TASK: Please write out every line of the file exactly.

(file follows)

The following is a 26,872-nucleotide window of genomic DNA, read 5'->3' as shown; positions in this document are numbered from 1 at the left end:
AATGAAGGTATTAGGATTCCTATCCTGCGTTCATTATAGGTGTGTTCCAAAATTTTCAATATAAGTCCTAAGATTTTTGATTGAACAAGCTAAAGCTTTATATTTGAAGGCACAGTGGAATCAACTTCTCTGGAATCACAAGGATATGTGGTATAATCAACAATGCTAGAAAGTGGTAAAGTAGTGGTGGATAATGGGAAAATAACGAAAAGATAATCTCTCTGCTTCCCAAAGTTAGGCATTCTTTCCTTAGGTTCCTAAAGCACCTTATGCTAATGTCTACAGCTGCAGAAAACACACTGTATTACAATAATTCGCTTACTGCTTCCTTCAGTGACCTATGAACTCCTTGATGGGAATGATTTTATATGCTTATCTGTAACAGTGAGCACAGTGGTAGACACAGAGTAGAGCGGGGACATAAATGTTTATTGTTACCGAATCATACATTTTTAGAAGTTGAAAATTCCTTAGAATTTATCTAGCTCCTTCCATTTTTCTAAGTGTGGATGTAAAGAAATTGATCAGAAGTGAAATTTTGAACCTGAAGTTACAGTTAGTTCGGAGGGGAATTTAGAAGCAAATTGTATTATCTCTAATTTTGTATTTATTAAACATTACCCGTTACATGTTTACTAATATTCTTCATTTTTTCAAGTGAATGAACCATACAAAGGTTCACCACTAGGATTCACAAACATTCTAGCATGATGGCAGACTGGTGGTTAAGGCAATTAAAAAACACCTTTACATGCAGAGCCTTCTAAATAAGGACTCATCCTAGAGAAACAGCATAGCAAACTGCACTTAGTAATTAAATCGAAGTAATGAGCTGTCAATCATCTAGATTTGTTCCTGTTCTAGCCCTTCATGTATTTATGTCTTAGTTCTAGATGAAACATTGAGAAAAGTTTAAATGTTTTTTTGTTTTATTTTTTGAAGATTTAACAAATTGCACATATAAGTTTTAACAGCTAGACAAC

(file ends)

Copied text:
The following is a 26,872-nucleotide window of genomic DNA, read 5'->3' as shown; positions in this document are numbered from 1 at the left end:
AATGAAGGTATTAGGATTCCTATCCTGCGTTCATTATAGGTGTGTTCCAAAATTTTCAATATAAGTCCTAAGATTTTTGATTGAACAAGCTAAAGCTTTATATTTGAAGGCACAGTGGAATCAACTTCTCTGGAATCACAAGGATATGTGGTATAATCAACAATGCTAGAAAGTGGTAAAGTAGTGGTGGATAATGGGAAAATAACGAAAAGATAATCTCTCTGCTTCCCAAAGTTAGGCATTCTTTCCTTAGGTTCCTAAAGCACCTTATGCTAATGTCTACAGCTGCAGAAAACACACTGTATTACAATAATTCGCTTACTGCTTCCTTCAGTGACCTATGAACTCCTTGATGGGAATGATTTTATATGCTTATCTGTAACAGTGAGCACAGTGGTAGACACAGAGTAGAGCGGGGACATAAATGTTTATTGTTACCGAATCATACATTTTTAGAAGTTGAAAATTCCTTAGAATTTATCTAGCTCCTTCCATTTTTCTAAGTGTGGATGTAAAGAAATTGATCAGAAGTGAAATTTTGAACCTGAAGTTACAGTTAGTTCGGAGGGGAATTTAGAAGCAAATTGTATTATCTCTAATTTTGTATTTATTAAACATTACCCGTTACATGTTTACTAATATTCTTCATTTTTTCAAGTGAATGAACCATACAAAGGTTCACCACTAGGATTCACAAACATTCTAGCATGATGGCAGACTGGTGGTTAAGGCAATTAAAAAACACCTTTACATGCAGAGCCTTCTAAATAAGGACTCATCCTAGAGAAACAGCATAGCAAACTGCACTTAGTAATTAAATCGAAGTAATGAGCTGTCAATCATCTAGATTTGTTCCTGTTCTAGCCCTTCATGTATTTATGTCTTAGTTCTAGATGAAACATTGAGAAAAGTTTAAATGTTTTTTTGTTTTATTTTTTGAAGATTTAACAAATTGCACATATAAGTTTTAACAGCTAGACAAC